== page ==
Many of us in health care have been encouraged to see vaccines for COVID-19 becoming available in BC, Canada, and around the world.

It’s an exciting time—­­reinforced by senior officials who have stated that there is now a light at the end of the tunnel.

But what happens when someone experiences an adverse reaction following a COVID-19 vaccine? Where should health care providers report these reactions?

“Serious reactions to all vaccines, including COVID-19, publicly funded, or privately purchased, should be reported to your local health unit,” says Kyle Noftall, a communicable disease epidemiologist at the BC Centre for Disease Control (BCCDC).

Kyle advises health care providers to download the Adverse Event Following Immunization (AEFI) form, then fax the completed form to their local health unit.

Reports will then be reviewed by a regional vaccine safety nurse and Medical Health Officer, analyzed at the provincial level for detection of potential safety signals, and submitted into the Public Health Agency of Canada’s Canadian Adverse Events Following Immunization Surveillance System (CAEFISS).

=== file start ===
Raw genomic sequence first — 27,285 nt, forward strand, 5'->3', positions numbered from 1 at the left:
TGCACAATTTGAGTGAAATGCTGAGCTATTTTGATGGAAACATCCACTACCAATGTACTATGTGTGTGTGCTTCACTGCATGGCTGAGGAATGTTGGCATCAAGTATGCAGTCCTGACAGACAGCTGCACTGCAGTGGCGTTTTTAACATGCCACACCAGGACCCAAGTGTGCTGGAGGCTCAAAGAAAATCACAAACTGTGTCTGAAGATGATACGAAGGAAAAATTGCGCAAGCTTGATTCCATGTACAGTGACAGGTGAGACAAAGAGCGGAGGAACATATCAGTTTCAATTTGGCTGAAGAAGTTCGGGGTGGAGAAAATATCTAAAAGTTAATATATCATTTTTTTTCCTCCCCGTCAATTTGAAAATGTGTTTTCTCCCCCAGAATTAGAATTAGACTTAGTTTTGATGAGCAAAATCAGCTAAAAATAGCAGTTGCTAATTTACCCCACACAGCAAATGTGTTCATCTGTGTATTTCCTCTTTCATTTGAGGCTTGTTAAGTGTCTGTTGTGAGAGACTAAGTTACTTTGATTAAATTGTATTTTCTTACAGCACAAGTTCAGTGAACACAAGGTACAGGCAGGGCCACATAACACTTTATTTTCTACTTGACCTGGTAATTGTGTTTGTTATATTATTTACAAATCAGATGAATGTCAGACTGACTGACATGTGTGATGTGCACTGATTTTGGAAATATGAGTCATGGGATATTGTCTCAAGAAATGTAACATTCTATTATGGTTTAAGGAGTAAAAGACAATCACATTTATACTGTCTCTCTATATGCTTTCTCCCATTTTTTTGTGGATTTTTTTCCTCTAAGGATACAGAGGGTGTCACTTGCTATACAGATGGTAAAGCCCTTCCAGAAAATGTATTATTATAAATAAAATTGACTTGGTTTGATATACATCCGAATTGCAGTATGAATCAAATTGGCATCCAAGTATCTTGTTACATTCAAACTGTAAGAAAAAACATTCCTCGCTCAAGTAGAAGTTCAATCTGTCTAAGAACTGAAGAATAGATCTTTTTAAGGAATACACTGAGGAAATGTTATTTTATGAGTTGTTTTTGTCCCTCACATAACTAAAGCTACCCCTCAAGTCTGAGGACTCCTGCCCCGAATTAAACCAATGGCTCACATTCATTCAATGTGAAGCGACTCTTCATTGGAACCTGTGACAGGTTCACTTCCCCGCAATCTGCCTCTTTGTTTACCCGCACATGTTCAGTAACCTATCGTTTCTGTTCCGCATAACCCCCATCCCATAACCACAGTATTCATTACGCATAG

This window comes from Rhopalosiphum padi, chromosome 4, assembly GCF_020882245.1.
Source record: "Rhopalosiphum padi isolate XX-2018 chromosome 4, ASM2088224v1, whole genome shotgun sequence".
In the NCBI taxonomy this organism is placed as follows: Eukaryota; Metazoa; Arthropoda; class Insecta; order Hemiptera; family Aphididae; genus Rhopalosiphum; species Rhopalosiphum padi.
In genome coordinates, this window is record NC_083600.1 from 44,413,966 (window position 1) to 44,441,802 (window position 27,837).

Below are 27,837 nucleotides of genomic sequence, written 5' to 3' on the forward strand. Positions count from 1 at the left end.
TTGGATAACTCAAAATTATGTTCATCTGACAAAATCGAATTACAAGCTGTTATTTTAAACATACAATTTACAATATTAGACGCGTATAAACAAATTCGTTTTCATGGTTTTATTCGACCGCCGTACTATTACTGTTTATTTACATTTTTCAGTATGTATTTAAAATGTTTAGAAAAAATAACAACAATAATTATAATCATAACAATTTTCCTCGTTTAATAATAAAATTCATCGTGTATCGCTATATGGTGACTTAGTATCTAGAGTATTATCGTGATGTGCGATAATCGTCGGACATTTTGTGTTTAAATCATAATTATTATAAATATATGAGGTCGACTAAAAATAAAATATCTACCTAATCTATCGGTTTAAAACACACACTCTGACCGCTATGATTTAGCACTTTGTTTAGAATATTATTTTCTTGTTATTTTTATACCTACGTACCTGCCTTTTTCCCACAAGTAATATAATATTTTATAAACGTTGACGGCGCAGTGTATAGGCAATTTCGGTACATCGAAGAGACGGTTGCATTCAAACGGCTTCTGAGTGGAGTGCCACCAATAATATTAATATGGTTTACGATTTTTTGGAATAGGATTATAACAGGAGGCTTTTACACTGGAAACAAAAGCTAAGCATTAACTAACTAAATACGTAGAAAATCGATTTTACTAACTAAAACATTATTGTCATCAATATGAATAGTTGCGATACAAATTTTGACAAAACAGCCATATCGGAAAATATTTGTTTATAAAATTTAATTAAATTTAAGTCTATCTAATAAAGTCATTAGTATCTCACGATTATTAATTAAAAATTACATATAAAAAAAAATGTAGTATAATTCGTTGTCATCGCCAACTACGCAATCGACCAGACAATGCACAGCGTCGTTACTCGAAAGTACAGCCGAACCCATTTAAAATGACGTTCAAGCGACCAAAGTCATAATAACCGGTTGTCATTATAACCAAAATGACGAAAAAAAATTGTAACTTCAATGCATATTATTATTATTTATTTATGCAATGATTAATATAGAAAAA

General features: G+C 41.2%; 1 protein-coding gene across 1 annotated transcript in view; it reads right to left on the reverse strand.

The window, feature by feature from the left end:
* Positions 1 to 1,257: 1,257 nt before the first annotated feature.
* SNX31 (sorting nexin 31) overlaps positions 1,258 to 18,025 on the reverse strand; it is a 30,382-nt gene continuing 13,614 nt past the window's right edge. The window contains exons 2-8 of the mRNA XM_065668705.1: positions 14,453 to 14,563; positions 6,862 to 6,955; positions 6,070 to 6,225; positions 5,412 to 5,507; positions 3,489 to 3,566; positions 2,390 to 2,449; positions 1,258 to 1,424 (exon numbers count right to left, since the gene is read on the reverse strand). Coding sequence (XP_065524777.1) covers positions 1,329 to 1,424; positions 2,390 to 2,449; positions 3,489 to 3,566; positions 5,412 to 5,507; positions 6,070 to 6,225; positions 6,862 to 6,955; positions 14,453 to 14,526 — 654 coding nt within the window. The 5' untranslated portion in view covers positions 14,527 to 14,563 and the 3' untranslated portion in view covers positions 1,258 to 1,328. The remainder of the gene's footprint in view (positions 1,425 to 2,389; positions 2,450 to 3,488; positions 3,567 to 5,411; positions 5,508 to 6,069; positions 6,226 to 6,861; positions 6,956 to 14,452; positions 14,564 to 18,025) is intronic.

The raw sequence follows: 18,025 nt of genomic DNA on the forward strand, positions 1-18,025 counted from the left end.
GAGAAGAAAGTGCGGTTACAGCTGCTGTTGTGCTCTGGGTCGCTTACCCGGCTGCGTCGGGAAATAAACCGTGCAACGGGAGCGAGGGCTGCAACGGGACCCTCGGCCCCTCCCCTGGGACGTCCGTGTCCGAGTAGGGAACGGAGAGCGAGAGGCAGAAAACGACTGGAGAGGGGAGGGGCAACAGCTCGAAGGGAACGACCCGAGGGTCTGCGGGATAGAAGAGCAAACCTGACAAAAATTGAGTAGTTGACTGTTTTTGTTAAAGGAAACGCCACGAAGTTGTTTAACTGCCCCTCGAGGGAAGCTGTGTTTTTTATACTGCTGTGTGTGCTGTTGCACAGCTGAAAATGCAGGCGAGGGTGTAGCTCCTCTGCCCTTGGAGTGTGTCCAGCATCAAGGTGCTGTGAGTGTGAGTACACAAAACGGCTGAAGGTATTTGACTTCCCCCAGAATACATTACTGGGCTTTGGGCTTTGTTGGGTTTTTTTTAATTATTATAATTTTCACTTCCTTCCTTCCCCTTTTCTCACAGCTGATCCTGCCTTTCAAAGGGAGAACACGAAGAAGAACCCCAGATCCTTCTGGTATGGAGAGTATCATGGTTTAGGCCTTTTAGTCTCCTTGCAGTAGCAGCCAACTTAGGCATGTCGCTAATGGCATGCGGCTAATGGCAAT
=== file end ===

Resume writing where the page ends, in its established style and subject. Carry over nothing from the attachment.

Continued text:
The ADR form in BCPSLS should NOT be used to report adverse reactions to vaccines.


Although it’s mandatory to report serious reactions to vaccines under Vanessa’s Law, Health Canada shares the monitoring of vaccines with the Public Health Agency of Canada.

In order to decrease the burden of reporting on health care providers and avoid duplicate reports, Health Canada advises that AEFI should continue to be reported via local public health units.

We extend our gratitude to all of you who are doing your part to help BC stay the course during the pandemic, and offer a special thank you to everyone who has continued to make time to report adverse reactions and patient safety incidents!


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